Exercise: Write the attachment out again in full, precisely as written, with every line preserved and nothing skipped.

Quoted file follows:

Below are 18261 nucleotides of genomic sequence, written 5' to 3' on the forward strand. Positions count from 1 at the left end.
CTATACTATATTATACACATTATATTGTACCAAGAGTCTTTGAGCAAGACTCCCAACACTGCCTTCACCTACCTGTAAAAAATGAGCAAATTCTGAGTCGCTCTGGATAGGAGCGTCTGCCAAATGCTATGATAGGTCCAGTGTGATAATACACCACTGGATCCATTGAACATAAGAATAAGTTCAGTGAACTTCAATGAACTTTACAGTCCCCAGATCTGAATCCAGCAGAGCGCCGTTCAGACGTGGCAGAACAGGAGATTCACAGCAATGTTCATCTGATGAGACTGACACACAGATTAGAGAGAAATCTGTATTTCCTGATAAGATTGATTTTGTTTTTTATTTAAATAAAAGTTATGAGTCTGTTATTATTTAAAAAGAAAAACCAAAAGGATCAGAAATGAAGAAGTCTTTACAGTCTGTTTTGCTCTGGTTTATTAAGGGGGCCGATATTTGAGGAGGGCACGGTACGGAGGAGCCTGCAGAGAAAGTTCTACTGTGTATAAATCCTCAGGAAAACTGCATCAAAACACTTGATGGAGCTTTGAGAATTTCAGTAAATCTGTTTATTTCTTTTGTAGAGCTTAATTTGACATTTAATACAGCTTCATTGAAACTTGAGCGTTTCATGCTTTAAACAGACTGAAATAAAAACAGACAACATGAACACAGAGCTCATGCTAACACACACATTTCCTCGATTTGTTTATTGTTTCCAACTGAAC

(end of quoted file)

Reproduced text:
Below are 18261 nucleotides of genomic sequence, written 5' to 3' on the forward strand. Positions count from 1 at the left end.
CTATACTATATTATACACATTATATTGTACCAAGAGTCTTTGAGCAAGACTCCCAACACTGCCTTCACCTACCTGTAAAAAATGAGCAAATTCTGAGTCGCTCTGGATAGGAGCGTCTGCCAAATGCTATGATAGGTCCAGTGTGATAATACACCACTGGATCCATTGAACATAAGAATAAGTTCAGTGAACTTCAATGAACTTTACAGTCCCCAGATCTGAATCCAGCAGAGCGCCGTTCAGACGTGGCAGAACAGGAGATTCACAGCAATGTTCATCTGATGAGACTGACACACAGATTAGAGAGAAATCTGTATTTCCTGATAAGATTGATTTTGTTTTTTATTTAAATAAAAGTTATGAGTCTGTTATTATTTAAAAAGAAAAACCAAAAGGATCAGAAATGAAGAAGTCTTTACAGTCTGTTTTGCTCTGGTTTATTAAGGGGGCCGATATTTGAGGAGGGCACGGTACGGAGGAGCCTGCAGAGAAAGTTCTACTGTGTATAAATCCTCAGGAAAACTGCATCAAAACACTTGATGGAGCTTTGAGAATTTCAGTAAATCTGTTTATTTCTTTTGTAGAGCTTAATTTGACATTTAATACAGCTTCATTGAAACTTGAGCGTTTCATGCTTTAAACAGACTGAAATAAAAACAGACAACATGAACACAGAGCTCATGCTAACACACACATTTCCTCGATTTGTTTATTGTTTCCAACTGAAC